Support H.R. 861 to Abolish the EPA
by JBS President Emeritus John F. McManus
The Environmental Protection Agency (EPA) has been bedeviling Americans since 1970. Many have felt the sting of its steep fines, heavy costs to comply with questionable edicts, and occasional shutdowns of factories whose owners simply throw in the towel. “It’s all worth it,” say most environmentalists. “We’ve got to have clean air and clean water, and if there are casualties along the way, so be it.”
Perhaps the most common attitude expressed by determined environmentalists is that, like it or not, EPA’s laws have to be obeyed. Add to that the oft-repeated claim “once a law is on the books, everyone must comply.”
But there’s a fundamental problem underlying this thinking. It is that the EPA didn’t result from a properly enacted law passed by Congress, a route required by the very first sentence in the U.S. Constitution. This regularly ignored dictum states, “All legislative power herein granted shall be vested in a Congress of the United States….” If you understand the meaning of “all,” you can readily see that the constitutional intent left no openings for other ways to make law. The EPA’s birth didn’t arise through use of congressional law-making power. It resulted from a December 2, 1970, Executive Order penned by President Richard Nixon.
Congress had already passed legislation known as the Clean Air and Clean Water Acts. Then came the EPA. Once in the books via the Nixon executive order, the EPA (a swiftly growing federal bureaucracy) took over enforcement of those measures. The agency’s reach has grown exponentially over the years. In the mid-1970s, a U.S. Steel plant in Indiana faced enormous EPA-promulgated fines and chose to close down with the loss of 500 jobs. Kennecott and Consolidated Copper also closed down for similar reasons. Numerous other firms did likewise. Where fines had to be paid to call off the dogs of the EPA, some companies raised their prices and passed along those additional expenses to the general population.
The EPA then targeted the automobile industry. EPA lover Al Gore (who almost became President via the 2000 election) chimed with his astounding 1992 book Earth in the Balance. Among other excesses, it called for “completely eliminating the internal combustion engine over, say, a 25-year period.” That means automobiles and trucks. Gore still uses both.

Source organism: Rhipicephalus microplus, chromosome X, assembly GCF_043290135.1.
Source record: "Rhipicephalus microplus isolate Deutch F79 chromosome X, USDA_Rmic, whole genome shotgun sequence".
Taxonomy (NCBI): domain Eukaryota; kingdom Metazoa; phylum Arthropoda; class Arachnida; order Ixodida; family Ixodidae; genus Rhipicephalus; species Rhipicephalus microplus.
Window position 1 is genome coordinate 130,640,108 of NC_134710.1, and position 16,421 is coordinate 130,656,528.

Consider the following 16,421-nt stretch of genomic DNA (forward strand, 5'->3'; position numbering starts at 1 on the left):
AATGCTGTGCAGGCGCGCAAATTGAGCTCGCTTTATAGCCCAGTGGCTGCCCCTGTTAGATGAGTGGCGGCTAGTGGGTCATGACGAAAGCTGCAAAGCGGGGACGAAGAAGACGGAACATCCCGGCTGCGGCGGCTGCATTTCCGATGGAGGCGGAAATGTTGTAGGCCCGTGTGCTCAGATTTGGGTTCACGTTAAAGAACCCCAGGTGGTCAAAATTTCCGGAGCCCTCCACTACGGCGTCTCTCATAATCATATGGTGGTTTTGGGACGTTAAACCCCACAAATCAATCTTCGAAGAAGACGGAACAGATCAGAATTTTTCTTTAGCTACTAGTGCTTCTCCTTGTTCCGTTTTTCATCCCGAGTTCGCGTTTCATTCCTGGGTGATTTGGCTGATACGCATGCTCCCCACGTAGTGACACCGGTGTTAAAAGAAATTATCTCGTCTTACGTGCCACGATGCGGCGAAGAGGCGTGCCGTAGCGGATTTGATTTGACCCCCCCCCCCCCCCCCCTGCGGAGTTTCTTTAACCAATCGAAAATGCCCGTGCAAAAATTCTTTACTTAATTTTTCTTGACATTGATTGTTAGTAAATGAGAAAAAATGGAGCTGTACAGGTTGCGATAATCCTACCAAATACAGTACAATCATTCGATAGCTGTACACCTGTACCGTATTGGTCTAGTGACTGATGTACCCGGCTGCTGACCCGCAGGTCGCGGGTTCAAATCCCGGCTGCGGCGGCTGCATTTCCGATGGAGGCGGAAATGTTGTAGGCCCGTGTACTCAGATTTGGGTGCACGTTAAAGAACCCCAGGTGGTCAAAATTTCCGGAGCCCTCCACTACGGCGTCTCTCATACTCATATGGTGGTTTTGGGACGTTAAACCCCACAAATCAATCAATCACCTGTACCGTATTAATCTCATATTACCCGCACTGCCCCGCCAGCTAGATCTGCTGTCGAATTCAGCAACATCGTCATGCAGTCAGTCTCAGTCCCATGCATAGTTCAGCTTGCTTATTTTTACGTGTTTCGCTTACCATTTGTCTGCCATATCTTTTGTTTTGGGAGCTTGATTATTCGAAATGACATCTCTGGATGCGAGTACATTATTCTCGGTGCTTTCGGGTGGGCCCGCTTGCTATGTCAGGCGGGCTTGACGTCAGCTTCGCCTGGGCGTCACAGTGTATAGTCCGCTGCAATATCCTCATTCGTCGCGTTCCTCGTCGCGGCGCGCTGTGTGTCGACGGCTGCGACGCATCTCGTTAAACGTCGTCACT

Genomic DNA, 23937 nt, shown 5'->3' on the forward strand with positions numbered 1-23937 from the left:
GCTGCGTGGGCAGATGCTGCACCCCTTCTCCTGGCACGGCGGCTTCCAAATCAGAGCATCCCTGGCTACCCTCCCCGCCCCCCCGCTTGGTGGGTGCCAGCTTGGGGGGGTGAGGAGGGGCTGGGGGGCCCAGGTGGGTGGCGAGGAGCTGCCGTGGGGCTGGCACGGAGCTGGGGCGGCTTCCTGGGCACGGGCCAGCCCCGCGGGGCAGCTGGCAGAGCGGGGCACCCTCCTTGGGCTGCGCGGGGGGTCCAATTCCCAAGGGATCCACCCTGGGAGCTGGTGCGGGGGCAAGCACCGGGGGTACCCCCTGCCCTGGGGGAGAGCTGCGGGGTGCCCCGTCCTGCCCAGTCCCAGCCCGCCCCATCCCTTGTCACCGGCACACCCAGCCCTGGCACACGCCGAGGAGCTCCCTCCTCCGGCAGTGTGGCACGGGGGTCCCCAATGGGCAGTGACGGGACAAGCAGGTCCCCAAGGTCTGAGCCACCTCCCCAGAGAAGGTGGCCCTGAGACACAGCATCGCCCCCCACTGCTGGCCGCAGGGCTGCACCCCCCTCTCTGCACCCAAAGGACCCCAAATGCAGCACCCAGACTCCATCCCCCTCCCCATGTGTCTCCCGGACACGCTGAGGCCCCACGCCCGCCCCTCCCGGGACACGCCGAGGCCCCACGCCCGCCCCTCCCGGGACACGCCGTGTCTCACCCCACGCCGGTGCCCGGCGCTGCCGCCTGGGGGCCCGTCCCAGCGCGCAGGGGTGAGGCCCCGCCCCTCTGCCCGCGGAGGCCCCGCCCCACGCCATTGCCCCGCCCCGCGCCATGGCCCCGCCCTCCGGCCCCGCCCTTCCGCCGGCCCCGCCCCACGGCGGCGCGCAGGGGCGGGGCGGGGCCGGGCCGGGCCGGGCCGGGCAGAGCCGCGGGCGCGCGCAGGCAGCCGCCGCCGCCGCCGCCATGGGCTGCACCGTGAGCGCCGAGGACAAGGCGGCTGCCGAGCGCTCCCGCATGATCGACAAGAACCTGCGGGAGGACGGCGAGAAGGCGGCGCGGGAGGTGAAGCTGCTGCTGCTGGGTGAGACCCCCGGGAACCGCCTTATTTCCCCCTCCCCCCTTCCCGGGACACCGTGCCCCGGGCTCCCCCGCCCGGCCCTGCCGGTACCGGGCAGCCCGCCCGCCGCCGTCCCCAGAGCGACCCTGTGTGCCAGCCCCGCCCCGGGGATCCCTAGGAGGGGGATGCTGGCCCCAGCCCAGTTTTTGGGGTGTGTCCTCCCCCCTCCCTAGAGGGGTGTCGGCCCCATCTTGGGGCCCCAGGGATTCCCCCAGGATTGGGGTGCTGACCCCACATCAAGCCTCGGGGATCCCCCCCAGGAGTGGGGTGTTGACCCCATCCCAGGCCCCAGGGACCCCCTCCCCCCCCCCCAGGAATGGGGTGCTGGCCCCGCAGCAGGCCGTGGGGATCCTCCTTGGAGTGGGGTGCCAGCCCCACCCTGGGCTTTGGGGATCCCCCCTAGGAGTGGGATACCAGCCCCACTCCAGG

In 1989, Stanford University Professor Stephen Schneider, an EPA cheerleader, spoke of the “ethical” problem surrounding any defense of environmental claims. He addressed the need to get some “broad-based support, to capture the public’s imagination.” How to do that? He stated:
So we have to offer up scary scenarios, make simplified dramatic statements, and make little mention of doubts we might have. Each of us has to decide what the right balance is between being effective and being honest.
The EPA started its crusade with arbitrary dictates regarding air and water. It then spread into issuing rules regarding land use, endangered species, waste disposal, radiation, and supposed global warming (now termed “climate change”). By 2016, the EPA had 15,376 employees and an annual budget of $8 billion. It continues to grow.
To counter all of this, freshman Congressman Matt Gaetz (R-Fla.) has introduced H.R. 861, a measure seeking total abolition of the EPA. His entire bill, a single sentence, reads: “The Environmental Protection Agency shall terminate on December 31, 2018.” A former veteran state legislator, he claims to have had “a front row seat to the failures of the federal government in protecting the environment.” Noting that “the American people are drowning in rules and regulations promulgated by unelected bureaucrats,” he proposes that there’s no need whatsoever for the EPA and sensible environmental protection should be handled at state and local levels.
H.R. 861 deserves support in Congress and among the American people, especially those who believe in a government limited by the U.S. Constitution.